Campaign bills win final OK in Legislature
LANSING — On their last day of voting before an election year, Michigan lawmakers moved Thursday to raise maximum contributions to candidates for the first time in decades and keep intact rules so donors behind certain political ads can stay anonymous.
The main campaign-finance bill won final approval along party lines in the Republican-led Senate after barely clearing the GOP-controlled House a day earlier.
Donation limits to candidates would double after going unchanged for 37 years and rise with inflation over time. Legislative caucus committees could accept higher amounts for the first time since 1995.
The legislation also would codify that spending on issue ads, which define a candidate’s suitability for office without specifically calling for their election or defeat, aren’t subject to campaign-finance reporting.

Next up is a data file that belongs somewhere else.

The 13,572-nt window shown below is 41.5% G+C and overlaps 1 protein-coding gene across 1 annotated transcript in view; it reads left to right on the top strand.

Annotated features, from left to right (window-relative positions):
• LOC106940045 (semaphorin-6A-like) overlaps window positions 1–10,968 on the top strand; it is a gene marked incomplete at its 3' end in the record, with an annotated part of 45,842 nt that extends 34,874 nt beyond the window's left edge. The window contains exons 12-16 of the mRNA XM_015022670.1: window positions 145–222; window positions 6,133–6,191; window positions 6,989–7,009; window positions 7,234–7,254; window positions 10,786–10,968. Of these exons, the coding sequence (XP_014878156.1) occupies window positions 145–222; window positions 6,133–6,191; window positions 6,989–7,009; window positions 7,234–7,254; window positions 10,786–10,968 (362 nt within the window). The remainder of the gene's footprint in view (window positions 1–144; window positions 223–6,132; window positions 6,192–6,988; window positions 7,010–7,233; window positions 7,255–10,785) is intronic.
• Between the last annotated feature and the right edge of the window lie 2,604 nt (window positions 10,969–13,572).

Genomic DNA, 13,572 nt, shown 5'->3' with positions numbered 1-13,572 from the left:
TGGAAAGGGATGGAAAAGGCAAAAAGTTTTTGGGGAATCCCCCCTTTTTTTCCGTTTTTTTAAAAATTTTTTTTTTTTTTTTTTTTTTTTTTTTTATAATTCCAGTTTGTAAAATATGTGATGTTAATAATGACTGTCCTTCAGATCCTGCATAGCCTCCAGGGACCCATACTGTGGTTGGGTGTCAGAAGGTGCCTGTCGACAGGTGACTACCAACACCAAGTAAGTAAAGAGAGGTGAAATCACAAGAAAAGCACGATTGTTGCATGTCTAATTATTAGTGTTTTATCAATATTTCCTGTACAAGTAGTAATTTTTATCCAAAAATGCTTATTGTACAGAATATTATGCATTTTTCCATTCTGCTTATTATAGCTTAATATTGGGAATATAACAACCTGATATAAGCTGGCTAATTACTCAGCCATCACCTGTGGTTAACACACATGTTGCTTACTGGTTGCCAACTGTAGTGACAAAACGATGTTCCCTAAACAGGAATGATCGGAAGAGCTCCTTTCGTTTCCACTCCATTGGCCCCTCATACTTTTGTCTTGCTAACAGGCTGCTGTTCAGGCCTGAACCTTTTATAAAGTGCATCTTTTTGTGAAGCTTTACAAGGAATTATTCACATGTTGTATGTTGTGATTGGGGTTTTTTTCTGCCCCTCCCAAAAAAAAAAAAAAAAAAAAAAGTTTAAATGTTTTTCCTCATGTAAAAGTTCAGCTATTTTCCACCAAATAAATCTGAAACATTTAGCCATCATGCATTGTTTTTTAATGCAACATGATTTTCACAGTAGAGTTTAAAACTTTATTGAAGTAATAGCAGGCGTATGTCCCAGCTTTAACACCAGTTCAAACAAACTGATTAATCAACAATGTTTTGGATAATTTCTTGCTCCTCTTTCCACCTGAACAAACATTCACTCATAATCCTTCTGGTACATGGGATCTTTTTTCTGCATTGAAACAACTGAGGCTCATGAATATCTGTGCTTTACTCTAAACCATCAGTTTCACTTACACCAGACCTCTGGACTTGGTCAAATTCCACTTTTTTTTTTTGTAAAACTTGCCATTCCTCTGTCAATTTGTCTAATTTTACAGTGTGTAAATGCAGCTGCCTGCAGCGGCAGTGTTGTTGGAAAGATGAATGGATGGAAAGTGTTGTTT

If Gov. Rick Snyder signs the bill, it thwarts Republican Secretary of State Ruth Johnson’s plan to require disclosure of individual donors to the ads like is mandated with ads urging voters to support or oppose candidates.
“I’m glad I was able to bring this issue to the public for more discourse and that the Legislature voted to increase disclosure in elections,” said Johnson, whose move last month infuriated GOP-friendly groups. “The increased candidate committee reporting (in non-election years) and expanding electronic reporting to locals are positive steps toward transparency and accountability.”
Critics such as the Michigan Chamber of Commerce say Johnson’s rule would violate free speech and association rights and conflict with the U.S. Supreme Court. But the Michigan Campaign Finance Network watchdog organization contends that lawmakers shouldn’t allow “dark” spending in state campaigns to continue.
Democrats voted against the bill.
“In the 2010 election, 99.99 percent of Michiganders did not max out the amount of money they could give to a campaign,” said Rep. Theresa Abed of Grand Ledge. “There’s absolutely no reason to double these maximums except to allow special interests to overly influence the outcome of elections.”